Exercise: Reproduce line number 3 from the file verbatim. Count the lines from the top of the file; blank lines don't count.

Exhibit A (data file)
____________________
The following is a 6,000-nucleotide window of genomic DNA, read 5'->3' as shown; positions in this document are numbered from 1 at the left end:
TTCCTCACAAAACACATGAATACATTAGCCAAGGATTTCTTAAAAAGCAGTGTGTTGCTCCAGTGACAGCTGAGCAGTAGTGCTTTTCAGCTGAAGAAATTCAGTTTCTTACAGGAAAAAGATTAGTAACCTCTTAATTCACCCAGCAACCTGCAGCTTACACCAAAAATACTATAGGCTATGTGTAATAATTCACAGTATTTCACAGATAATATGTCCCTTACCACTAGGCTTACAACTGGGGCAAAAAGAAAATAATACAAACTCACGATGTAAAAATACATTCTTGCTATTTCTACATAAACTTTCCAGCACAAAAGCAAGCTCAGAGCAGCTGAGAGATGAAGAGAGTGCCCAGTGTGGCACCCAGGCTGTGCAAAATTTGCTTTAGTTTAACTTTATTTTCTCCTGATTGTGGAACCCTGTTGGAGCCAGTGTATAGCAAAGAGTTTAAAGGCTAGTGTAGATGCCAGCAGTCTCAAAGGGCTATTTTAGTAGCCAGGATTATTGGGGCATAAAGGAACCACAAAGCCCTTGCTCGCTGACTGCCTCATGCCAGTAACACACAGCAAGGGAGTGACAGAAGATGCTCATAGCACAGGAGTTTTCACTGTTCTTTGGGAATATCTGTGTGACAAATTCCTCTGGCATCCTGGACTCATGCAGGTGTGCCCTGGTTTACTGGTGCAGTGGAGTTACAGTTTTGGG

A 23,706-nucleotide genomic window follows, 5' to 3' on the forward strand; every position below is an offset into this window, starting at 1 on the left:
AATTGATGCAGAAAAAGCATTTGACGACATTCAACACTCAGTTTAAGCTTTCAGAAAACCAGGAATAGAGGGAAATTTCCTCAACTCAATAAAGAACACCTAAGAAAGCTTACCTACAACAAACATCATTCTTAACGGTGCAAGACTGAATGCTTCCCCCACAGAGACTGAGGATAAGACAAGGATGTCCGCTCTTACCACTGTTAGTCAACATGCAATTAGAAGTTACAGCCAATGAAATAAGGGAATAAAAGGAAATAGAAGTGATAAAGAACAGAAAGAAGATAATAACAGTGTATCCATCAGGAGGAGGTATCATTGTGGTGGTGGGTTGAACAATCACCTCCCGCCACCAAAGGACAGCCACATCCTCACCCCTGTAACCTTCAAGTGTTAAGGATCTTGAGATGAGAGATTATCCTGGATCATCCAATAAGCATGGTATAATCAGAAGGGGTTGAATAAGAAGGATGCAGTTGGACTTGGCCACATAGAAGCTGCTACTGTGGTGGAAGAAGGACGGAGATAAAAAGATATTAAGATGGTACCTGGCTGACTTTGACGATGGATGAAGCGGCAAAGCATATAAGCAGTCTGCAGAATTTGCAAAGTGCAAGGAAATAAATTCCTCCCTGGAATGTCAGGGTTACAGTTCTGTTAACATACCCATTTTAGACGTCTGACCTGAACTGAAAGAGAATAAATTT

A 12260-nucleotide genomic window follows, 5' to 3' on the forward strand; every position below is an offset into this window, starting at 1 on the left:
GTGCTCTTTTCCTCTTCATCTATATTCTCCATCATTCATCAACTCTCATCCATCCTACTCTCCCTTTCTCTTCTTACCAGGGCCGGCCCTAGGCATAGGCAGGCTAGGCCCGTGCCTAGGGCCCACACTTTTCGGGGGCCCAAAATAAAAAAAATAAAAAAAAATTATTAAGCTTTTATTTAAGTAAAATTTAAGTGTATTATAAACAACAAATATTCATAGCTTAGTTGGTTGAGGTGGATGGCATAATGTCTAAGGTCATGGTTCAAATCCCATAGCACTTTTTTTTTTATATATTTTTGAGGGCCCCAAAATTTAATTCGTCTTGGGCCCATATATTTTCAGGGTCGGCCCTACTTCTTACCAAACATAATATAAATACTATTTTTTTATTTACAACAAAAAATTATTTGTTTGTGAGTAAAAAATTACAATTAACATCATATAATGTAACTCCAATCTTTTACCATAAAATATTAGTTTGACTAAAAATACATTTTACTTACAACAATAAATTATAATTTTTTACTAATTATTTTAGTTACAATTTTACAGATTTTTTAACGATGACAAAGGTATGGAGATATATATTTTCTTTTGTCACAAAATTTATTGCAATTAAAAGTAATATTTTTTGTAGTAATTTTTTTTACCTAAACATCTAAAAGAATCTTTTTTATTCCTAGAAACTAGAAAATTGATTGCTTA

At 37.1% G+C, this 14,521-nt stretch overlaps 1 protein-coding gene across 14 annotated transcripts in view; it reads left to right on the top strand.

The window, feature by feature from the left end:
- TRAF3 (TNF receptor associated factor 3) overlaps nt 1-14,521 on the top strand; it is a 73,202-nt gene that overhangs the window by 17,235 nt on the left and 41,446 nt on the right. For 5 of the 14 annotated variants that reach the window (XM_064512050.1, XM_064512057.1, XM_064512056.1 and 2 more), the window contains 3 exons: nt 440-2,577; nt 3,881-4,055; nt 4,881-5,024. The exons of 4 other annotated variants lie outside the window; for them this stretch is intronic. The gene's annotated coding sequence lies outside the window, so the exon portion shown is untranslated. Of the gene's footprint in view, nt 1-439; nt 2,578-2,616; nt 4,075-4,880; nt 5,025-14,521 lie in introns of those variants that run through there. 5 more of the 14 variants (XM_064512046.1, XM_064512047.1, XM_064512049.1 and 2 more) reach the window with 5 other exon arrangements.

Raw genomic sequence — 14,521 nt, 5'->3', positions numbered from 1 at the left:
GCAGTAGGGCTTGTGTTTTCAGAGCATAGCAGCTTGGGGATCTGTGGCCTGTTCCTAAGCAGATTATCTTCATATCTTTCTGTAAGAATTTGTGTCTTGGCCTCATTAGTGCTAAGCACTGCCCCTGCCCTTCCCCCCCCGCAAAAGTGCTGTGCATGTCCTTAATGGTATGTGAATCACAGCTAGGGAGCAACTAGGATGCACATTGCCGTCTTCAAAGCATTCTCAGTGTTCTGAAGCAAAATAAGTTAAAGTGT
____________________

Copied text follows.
A 23,706-nucleotide genomic window follows, 5' to 3' on the forward strand; every position below is an offset into this window, starting at 1 on the left: